Causes of a Dripping or Leaking Faucet (And How to Fix Them)
Whether you’re hearing drops of water falling and hitting a sink, or noticing water ooze out from the base of the spout, you shouldn’t ignore a dripping or leaking faucet. And, the good news is, sometimes you can fix the problem yourself.
In this article, we’ll review a few common causes of dripping and leaky. We’ll also walk you through some basic ways to find the problem and handle it without calling anyone — and let you know when to call in a pro.
But, no matter what the cause, or whether you can handle it on your own, the sooner you address it, the better.
Each drip may be a tiny amount of water. But, they all add up quickly. According to the U.S. Geological Survey, one faucet losing one drop every 20 seconds — five a minute — wastes around a liter of water every day, and 173 gallons a year.
Add in more than one in your house, and it’s a lot of water to waste. So, we’ll help you get to the bottom of things quickly.
Four Reasons Your Faucet May Be Dripping
Four possible causes for dripping faucets are:
- Aerator is Damaged or Unseated
- Valve Seat is Corroded
- O Ring is Loose or Worn Out
- Part of the Assembly is Loose
Let’s explore what these parts are, and how they can cause problems.
Aerator is Damaged or Unseated
If you unscrew the end of your faucet, you’ll find the aerator. It’s the little stem piece with a screen on it that shuts off the water circulation.
If it’s damaged, or if it’s not sitting right, it will allow water to pass through.
Valve Seat is Corroded
Next is the valve seat, which is connected to the washer. If the washer wasn’t in place correctly, then it could have ground against the seat. Over time, this damages the valve seat.
The problem could also be corrosion: Over time, the part has worn out, and it’s now allowing water to pass through.
O Ring is Loose or Worn Out
Since the o ring is only a small rubber gasket, it’s a common reason why the faucet is dripping. You’ll find it at the base of the faucet, and it’s there to keep water from coming out where it’s not supposed to.
However, it’s common for the o ring to wear out over time. When it does, you’ll notice a drip.
Part of the Assembly is Loose
So far, we’ve looked at a few small, specific parts. But, the problem could be anywhere in the assembly if something’s out of place.
Even if a part isn’t damaged, over time, it may have become loose or dislodged. It could be the parts we mentioned, or the aerator at the tip of the faucet, the stem itself,
Can I Fix a Leaky Faucet Myself?
Depending on the problem, and how handy you are, there’s a chance you can fix a leaky faucet without calling a professional. But, you do run the risk of making the problem worse.
If it’s a small drip, you can certainly try a few troubleshooting tactics. We’ll walk you through them in a moment.
But, no matter what, your first step should be shutting off the water coming into the faucet. You should find a shutoff valve under the sink on the pipes leading to it. Turn each one clockwise until they close tightly.
Next, make sure you have the right tools for whatever you’re attempting. It’s tempting to make do with what you have. But, you need the right ones for a reason: You’re often dealing with small parts that can break if you handle them carelessly.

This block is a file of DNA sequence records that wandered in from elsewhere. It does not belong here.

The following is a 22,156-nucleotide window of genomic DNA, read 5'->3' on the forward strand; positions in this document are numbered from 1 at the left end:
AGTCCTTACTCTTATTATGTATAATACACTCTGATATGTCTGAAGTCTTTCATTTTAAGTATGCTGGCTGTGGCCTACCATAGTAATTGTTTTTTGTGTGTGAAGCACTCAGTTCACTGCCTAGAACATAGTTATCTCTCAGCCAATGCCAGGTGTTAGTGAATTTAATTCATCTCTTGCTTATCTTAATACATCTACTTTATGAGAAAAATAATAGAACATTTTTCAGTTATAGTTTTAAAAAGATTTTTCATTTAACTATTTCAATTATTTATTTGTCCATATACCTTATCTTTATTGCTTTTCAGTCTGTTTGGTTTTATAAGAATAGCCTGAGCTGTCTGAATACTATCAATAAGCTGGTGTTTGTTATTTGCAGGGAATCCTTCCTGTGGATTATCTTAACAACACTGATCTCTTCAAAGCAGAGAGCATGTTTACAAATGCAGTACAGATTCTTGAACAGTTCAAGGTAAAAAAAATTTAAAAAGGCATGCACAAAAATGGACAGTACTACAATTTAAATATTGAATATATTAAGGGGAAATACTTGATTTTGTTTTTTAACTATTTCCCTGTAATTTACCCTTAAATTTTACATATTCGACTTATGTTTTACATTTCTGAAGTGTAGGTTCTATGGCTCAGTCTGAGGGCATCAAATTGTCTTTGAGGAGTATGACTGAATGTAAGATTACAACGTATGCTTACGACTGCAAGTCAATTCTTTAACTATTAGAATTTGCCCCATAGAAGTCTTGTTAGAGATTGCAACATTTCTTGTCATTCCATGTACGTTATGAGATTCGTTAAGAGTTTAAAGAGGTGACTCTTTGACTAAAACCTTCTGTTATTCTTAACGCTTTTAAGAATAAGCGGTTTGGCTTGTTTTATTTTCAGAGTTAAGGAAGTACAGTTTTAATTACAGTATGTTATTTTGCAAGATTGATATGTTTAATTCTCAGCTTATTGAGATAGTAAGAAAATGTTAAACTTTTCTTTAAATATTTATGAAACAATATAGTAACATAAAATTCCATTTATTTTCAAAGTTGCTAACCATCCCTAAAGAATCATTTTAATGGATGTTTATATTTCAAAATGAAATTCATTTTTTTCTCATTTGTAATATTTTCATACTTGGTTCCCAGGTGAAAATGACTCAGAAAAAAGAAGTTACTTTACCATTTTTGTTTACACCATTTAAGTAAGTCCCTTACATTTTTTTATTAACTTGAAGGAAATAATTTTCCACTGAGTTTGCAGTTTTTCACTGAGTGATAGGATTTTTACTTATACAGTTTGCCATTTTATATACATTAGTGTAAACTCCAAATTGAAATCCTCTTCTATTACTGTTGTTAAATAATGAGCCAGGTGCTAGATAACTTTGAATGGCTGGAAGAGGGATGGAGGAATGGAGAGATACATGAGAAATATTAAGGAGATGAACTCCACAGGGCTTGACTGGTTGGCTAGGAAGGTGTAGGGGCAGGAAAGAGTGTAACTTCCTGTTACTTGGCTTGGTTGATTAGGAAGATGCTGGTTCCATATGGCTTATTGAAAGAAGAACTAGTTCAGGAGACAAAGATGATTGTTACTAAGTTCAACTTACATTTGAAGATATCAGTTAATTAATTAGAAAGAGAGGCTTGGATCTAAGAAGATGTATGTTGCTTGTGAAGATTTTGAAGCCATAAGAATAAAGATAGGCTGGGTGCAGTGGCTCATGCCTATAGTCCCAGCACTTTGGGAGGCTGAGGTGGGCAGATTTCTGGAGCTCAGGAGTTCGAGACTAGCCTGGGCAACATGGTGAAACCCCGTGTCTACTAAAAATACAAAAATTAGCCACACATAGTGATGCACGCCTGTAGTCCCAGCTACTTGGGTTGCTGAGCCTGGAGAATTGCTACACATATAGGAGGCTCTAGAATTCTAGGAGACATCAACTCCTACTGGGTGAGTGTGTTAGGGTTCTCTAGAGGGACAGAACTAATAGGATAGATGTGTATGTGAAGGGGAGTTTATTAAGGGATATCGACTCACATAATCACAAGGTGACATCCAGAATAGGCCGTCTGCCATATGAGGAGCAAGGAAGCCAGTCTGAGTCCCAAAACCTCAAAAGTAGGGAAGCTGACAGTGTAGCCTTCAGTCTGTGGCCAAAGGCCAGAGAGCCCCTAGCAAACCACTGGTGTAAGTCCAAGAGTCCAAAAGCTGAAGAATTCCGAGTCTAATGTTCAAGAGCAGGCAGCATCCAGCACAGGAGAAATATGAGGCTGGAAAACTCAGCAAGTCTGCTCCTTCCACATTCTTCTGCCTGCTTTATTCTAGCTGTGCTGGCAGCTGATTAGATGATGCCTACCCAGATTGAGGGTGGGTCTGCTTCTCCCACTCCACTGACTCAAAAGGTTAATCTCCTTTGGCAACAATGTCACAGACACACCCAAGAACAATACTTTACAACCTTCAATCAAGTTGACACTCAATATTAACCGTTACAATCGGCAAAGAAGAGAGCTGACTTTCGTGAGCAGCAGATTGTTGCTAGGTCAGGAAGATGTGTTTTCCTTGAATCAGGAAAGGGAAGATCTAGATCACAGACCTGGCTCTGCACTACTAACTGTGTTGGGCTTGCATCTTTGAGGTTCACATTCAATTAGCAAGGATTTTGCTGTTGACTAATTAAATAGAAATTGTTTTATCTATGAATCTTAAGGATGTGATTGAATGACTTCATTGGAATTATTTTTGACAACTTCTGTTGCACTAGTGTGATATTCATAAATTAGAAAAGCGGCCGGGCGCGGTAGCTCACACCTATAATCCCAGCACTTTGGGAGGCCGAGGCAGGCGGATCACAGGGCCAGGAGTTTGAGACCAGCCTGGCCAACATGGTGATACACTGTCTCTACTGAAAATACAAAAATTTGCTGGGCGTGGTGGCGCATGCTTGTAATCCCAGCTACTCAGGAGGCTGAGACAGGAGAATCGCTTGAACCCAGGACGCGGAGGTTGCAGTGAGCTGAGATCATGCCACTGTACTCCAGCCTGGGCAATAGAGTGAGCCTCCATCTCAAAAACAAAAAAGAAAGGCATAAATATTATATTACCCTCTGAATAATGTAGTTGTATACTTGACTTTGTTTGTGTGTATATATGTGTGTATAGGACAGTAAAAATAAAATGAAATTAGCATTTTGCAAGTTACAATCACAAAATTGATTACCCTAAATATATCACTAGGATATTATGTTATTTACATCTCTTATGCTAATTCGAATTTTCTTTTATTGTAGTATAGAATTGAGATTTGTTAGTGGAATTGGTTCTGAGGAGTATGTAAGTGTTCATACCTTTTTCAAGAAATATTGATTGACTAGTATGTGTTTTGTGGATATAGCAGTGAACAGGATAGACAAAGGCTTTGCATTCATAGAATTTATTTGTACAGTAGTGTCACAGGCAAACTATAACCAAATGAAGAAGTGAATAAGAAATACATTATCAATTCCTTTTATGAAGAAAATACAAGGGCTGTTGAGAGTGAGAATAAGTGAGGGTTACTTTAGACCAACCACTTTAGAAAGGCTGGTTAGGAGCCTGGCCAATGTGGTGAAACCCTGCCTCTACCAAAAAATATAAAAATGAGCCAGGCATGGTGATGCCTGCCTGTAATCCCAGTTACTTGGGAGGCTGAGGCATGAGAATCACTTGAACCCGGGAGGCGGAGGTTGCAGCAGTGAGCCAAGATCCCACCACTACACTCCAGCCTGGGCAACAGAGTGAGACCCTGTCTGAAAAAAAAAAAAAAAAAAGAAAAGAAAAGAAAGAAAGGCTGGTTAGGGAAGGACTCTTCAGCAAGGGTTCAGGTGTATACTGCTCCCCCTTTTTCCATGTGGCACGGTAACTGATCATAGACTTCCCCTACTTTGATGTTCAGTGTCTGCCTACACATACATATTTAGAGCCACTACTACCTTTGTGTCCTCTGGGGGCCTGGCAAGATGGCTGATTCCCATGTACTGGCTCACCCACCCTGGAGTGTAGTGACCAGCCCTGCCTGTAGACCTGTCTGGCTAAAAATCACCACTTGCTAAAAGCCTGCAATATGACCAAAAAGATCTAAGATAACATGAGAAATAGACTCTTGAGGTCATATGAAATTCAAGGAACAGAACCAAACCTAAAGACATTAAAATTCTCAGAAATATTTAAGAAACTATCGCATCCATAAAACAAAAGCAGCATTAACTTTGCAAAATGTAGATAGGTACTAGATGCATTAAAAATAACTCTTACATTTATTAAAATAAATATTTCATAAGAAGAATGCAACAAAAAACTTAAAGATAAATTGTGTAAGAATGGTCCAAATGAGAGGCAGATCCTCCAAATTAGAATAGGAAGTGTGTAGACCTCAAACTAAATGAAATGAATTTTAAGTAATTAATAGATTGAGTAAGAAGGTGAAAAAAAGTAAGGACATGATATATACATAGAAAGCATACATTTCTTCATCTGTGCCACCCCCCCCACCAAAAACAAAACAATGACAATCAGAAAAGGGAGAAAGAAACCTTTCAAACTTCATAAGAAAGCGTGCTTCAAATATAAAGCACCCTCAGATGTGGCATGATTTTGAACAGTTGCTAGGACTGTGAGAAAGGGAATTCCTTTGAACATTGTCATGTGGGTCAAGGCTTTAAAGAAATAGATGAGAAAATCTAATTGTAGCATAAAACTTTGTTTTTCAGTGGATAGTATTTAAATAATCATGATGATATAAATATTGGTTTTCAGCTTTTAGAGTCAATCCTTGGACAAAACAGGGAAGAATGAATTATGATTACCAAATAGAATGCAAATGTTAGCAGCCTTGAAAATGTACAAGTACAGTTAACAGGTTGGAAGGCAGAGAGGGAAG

If you’re feeling confident, here are some places to start.
Items Near the Tip of the Faucet
A few of the parts we mentioned — particularly the valve seat and washer — are located at the tip of the faucet where the water comes out. They’re easy to access, making it a good place to start.
Remove the Aerator
For this, you usually only need a regular pair of fliers. However, if you have a pair of rubber pliers, these are ideal because they grip the faucet better and won’t scrape or damage anything.
If not, wrap a cloth around the aerator – the round piece at the tip. Hold the entire fixture steady and gently unscrew the part.
Let the water run for a moment to wash out any sediment. And, take care when you’re reinstalling it. If the problem came from this part being loose or dislodged, you’d solve the problem.
Inspect the Washer and Valve Stem
Next, visually inspect the washer and valve stem. You won’t see anything if the problem was something misaligned. But, again, reinstalling everything carefully and properly will take care of things.
Check for damage, especially on the stem. If you see anything scraped, bent, or otherwise broken, you’ve likely found the problem.
However, we don’t recommend dismantling anything if you don’t know what you’re doing. At this point, it’s very easy to make the problem worse — or creating a new one — if something breaks or if you can’t fit things in properly again.
Check the O Ring
To check the o ring, you’ll need to take off the spout at the base. It’s easiest on kitchen sinks with long spouts, versus the smaller, bulkier base on most bathroom sinks.
Either way, this can be tricky, so do it carefully and don’t force anything. If it’s not coming right off, you’re much better off calling in a pro than possibly breaking something.
For a kitchen sink, there’s usually a nut or coupling assembly at the base of the spout. These often slide off easily without using any tools.
Once you’ve disassembled those parts, gently but forcefully twist off the spout.
Then, you can see the o rings. There should be two of the rubber gaskets on the base. If they look worn or damaged, replace them, and see if that solves the problem.
When Should I Call a Professional?
Part of the reason is, as we said, you don’t want to cause more damage or another problem. The other is that you don’t want to keep flushing money down the drain.
Here in Marmora, Ocean City, Avalon, or any of the towns in Cape May or Atlantic Counties, you can count on Broadley’s to fix any leak or plumbing quickly and efficiently. Call or email us today to set an appointment.